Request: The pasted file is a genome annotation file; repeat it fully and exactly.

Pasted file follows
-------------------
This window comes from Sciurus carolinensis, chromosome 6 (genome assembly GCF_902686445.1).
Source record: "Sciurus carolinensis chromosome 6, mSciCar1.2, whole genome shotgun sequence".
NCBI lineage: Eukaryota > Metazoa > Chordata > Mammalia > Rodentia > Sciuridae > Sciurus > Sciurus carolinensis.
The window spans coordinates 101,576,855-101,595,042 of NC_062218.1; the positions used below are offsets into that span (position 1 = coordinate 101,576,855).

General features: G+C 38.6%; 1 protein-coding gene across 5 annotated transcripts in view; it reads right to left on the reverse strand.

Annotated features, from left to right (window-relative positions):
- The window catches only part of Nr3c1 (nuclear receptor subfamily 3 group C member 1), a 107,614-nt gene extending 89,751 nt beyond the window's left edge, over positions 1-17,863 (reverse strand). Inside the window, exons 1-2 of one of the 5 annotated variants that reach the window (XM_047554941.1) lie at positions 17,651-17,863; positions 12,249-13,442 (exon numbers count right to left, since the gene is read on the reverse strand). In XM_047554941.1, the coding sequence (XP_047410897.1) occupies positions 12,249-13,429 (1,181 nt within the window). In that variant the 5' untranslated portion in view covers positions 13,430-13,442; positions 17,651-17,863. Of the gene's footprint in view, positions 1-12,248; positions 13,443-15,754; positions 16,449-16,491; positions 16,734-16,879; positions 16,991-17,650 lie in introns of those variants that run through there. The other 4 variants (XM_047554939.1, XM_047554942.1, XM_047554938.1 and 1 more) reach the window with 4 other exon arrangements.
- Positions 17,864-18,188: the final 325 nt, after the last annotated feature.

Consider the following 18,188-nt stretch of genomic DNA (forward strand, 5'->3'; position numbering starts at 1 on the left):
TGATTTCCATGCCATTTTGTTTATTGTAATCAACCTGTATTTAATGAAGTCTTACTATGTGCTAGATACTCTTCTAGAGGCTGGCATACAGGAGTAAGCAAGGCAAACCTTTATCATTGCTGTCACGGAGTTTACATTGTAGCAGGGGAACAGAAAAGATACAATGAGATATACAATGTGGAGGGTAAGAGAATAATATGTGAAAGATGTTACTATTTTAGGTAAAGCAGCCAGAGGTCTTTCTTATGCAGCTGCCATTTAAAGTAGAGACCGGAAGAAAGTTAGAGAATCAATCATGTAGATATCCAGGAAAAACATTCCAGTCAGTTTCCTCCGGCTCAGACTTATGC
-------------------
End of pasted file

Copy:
This window comes from Sciurus carolinensis, chromosome 6 (genome assembly GCF_902686445.1).
Source record: "Sciurus carolinensis chromosome 6, mSciCar1.2, whole genome shotgun sequence".
NCBI lineage: Eukaryota > Metazoa > Chordata > Mammalia > Rodentia > Sciuridae > Sciurus > Sciurus carolinensis.
The window spans coordinates 101,576,855-101,595,042 of NC_062218.1; the positions used below are offsets into that span (position 1 = coordinate 101,576,855).

General features: G+C 38.6%; 1 protein-coding gene across 5 annotated transcripts in view; it reads right to left on the reverse strand.

Annotated features, from left to right (window-relative positions):
- The window catches only part of Nr3c1 (nuclear receptor subfamily 3 group C member 1), a 107,614-nt gene extending 89,751 nt beyond the window's left edge, over positions 1-17,863 (reverse strand). Inside the window, exons 1-2 of one of the 5 annotated variants that reach the window (XM_047554941.1) lie at positions 17,651-17,863; positions 12,249-13,442 (exon numbers count right to left, since the gene is read on the reverse strand). In XM_047554941.1, the coding sequence (XP_047410897.1) occupies positions 12,249-13,429 (1,181 nt within the window). In that variant the 5' untranslated portion in view covers positions 13,430-13,442; positions 17,651-17,863. Of the gene's footprint in view, positions 1-12,248; positions 13,443-15,754; positions 16,449-16,491; positions 16,734-16,879; positions 16,991-17,650 lie in introns of those variants that run through there. The other 4 variants (XM_047554939.1, XM_047554942.1, XM_047554938.1 and 1 more) reach the window with 4 other exon arrangements.
- Positions 17,864-18,188: the final 325 nt, after the last annotated feature.

Consider the following 18,188-nt stretch of genomic DNA (forward strand, 5'->3'; position numbering starts at 1 on the left):
TGATTTCCATGCCATTTTGTTTATTGTAATCAACCTGTATTTAATGAAGTCTTACTATGTGCTAGATACTCTTCTAGAGGCTGGCATACAGGAGTAAGCAAGGCAAACCTTTATCATTGCTGTCACGGAGTTTACATTGTAGCAGGGGAACAGAAAAGATACAATGAGATATACAATGTGGAGGGTAAGAGAATAATATGTGAAAGATGTTACTATTTTAGGTAAAGCAGCCAGAGGTCTTTCTTATGCAGCTGCCATTTAAAGTAGAGACCGGAAGAAAGTTAGAGAATCAATCATGTAGATATCCAGGAAAAACATTCCAGTCAGTTTCCTCCGGCTCAGACTTATGC